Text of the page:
Many people have only recently become aware of freshwater pearls, but these beautiful creations have been around for centuries. The first groups of people to culture a product from freshwater mussels were the Chinese. The first known recorded citation that mentions pearls is from China as well and dates back to 2200 BC. However, the Chinese used shell mabes instead of true pearls. Japan thus holds the distinction of being the first country to produce cultured freshwater pearls.
Japan takes over
After the Japanese’s initial success with cultured saltwater pearls, they decided to experiment with freshwater mussels. The first experiments were done in Lake Biwa, a large lake near Kyoto. Around the 1930s, the first commercial freshwater pearl crops began to appear here. These all-nacre Biwa pearls were able to produce colors unmatched in saltwater pearls. The luminescent depth and luster quickly became popular.
In fact, the Japanese freshwater pearl production turned out to be so successful and popular that most people referred to freshwater pearls as ‘Biwas’. Around the 1970s, as development pressed toward the shores of Lake Biwa, it became clear that the production of freshwater pearls in Lake Biwa was in serious danger. In fact, around 1984, many of the pearl farms around Lake Biwa were barely surviving. The main causes for the drastic reduction in pearl production were the pollutants that came from industries, resorts, and farms from around the lake.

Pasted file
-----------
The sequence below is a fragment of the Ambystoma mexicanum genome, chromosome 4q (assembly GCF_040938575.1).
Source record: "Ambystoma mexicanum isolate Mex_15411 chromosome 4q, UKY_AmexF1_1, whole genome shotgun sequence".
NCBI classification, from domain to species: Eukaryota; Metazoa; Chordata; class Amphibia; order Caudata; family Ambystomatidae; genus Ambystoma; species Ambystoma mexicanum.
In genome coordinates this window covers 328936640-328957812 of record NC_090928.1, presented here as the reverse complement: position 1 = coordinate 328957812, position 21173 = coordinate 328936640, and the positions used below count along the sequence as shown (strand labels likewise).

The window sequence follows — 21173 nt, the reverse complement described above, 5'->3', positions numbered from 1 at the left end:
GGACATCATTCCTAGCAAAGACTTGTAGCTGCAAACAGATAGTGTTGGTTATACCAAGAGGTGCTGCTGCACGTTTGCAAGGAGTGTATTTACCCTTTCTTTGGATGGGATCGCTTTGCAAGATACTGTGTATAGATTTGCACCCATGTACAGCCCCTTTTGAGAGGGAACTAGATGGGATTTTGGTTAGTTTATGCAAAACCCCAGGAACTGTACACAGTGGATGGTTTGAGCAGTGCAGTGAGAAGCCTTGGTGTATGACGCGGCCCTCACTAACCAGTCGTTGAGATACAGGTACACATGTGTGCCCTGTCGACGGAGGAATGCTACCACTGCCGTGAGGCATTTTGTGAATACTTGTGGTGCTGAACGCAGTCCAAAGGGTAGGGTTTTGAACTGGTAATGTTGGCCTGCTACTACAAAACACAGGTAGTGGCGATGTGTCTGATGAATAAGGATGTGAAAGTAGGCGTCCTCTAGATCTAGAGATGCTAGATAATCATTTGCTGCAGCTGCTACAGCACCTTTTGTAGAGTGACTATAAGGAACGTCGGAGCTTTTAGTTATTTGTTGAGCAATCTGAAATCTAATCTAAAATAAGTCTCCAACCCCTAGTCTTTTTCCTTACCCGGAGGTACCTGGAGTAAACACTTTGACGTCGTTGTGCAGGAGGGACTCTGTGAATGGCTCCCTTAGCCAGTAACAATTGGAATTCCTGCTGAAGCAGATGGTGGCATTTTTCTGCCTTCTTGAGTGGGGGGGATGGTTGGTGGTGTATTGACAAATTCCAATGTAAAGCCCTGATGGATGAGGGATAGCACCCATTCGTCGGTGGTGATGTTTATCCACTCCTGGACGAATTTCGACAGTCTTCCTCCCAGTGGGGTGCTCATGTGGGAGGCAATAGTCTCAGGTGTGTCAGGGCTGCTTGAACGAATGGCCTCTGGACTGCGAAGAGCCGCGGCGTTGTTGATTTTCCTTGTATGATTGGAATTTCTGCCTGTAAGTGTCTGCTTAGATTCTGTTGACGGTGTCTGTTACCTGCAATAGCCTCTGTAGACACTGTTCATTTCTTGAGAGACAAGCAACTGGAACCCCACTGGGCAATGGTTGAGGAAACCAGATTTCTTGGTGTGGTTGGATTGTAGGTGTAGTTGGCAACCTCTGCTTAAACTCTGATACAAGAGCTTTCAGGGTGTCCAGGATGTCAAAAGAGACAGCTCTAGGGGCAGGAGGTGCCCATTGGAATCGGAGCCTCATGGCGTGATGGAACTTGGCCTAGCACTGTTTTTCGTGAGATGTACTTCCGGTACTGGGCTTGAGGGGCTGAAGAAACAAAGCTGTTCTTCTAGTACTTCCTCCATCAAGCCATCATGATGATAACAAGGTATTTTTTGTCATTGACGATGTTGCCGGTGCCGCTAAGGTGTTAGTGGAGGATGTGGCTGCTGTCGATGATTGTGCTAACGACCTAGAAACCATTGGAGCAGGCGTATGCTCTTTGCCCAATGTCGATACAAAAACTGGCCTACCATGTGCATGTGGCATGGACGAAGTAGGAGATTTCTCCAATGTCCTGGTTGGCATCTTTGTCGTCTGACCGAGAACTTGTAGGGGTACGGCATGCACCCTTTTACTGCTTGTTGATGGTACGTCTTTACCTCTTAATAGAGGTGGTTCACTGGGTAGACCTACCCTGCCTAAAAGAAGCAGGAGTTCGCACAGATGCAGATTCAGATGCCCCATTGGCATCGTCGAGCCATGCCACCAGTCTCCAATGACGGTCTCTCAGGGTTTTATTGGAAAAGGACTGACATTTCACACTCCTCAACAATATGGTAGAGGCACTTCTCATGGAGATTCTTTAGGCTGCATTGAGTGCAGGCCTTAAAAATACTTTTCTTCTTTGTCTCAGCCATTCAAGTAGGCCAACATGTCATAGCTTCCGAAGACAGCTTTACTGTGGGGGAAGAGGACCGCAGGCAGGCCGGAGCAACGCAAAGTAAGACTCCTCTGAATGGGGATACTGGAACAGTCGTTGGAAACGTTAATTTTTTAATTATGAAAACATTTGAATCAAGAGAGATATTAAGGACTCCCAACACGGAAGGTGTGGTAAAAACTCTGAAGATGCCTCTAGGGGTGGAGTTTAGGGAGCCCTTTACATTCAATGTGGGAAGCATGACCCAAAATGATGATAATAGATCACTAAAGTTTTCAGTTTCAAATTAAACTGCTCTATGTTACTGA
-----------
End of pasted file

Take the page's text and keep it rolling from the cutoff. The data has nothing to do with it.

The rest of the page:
China is there to take over
As the production around Lake Biwa diminished greatly, China was ready to produce the freshwater pearls that Lake Biwa no longer could. This change made sense, because China has abundant resources that Japan lacks: an almost limitless, pliable work force that works for relatively low wages, countless available irrigation ditches, lakes, rivers, and a huge land mass. Despite having no recent history in pearling, China shocked the entire pearl industry by mass-producing inexpensive pearls.
A work in progress
Unfortunately for both China and the people who bought these initial offerings, the first pearls to come from China around this time were unable to compete with the best that Lake Biwa had to offer. However, China started mastering techniques and started producing better shapes and colors between 1984 and 1991. The Chinese continued experimenting and bought expertise from both the United States and Japan.
The current Chinese production that has been in existence since the 1990s has revolutionized pearling. The colors, luster, and shape of these new Chinese freshwater pearls will often match the original quality from Lake Biwa and might sometimes even surpass it. With a much lower price and similar amazing quality, we have China to thank for making freshwater pearls affordable.